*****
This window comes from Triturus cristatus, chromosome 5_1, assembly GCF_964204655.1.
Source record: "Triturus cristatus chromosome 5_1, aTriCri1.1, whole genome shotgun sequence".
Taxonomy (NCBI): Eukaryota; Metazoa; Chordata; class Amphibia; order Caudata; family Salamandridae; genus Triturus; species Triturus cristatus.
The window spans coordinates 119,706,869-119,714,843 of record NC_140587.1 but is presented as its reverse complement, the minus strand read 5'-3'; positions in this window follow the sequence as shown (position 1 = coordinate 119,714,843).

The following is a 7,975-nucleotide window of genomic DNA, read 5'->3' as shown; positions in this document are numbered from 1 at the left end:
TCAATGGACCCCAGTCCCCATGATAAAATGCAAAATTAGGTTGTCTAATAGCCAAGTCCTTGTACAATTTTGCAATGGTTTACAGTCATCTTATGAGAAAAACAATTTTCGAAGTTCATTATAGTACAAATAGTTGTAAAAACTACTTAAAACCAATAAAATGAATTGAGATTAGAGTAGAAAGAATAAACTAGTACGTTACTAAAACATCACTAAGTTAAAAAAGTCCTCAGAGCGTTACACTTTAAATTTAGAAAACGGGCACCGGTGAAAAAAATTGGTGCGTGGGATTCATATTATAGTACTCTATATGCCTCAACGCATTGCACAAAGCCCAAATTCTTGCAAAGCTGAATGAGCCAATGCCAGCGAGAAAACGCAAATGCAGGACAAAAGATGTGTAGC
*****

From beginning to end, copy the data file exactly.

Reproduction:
This window comes from Triturus cristatus, chromosome 5_1, assembly GCF_964204655.1.
Source record: "Triturus cristatus chromosome 5_1, aTriCri1.1, whole genome shotgun sequence".
Taxonomy (NCBI): Eukaryota; Metazoa; Chordata; class Amphibia; order Caudata; family Salamandridae; genus Triturus; species Triturus cristatus.
The window spans coordinates 119,706,869-119,714,843 of record NC_140587.1 but is presented as its reverse complement, the minus strand read 5'-3'; positions in this window follow the sequence as shown (position 1 = coordinate 119,714,843).

The following is a 7,975-nucleotide window of genomic DNA, read 5'->3' as shown; positions in this document are numbered from 1 at the left end:
TCAATGGACCCCAGTCCCCATGATAAAATGCAAAATTAGGTTGTCTAATAGCCAAGTCCTTGTACAATTTTGCAATGGTTTACAGTCATCTTATGAGAAAAACAATTTTCGAAGTTCATTATAGTACAAATAGTTGTAAAAACTACTTAAAACCAATAAAATGAATTGAGATTAGAGTAGAAAGAATAAACTAGTACGTTACTAAAACATCACTAAGTTAAAAAAGTCCTCAGAGCGTTACACTTTAAATTTAGAAAACGGGCACCGGTGAAAAAAATTGGTGCGTGGGATTCATATTATAGTACTCTATATGCCTCAACGCATTGCACAAAGCCCAAATTCTTGCAAAGCTGAATGAGCCAATGCCAGCGAGAAAACGCAAATGCAGGACAAAAGATGTGTAGC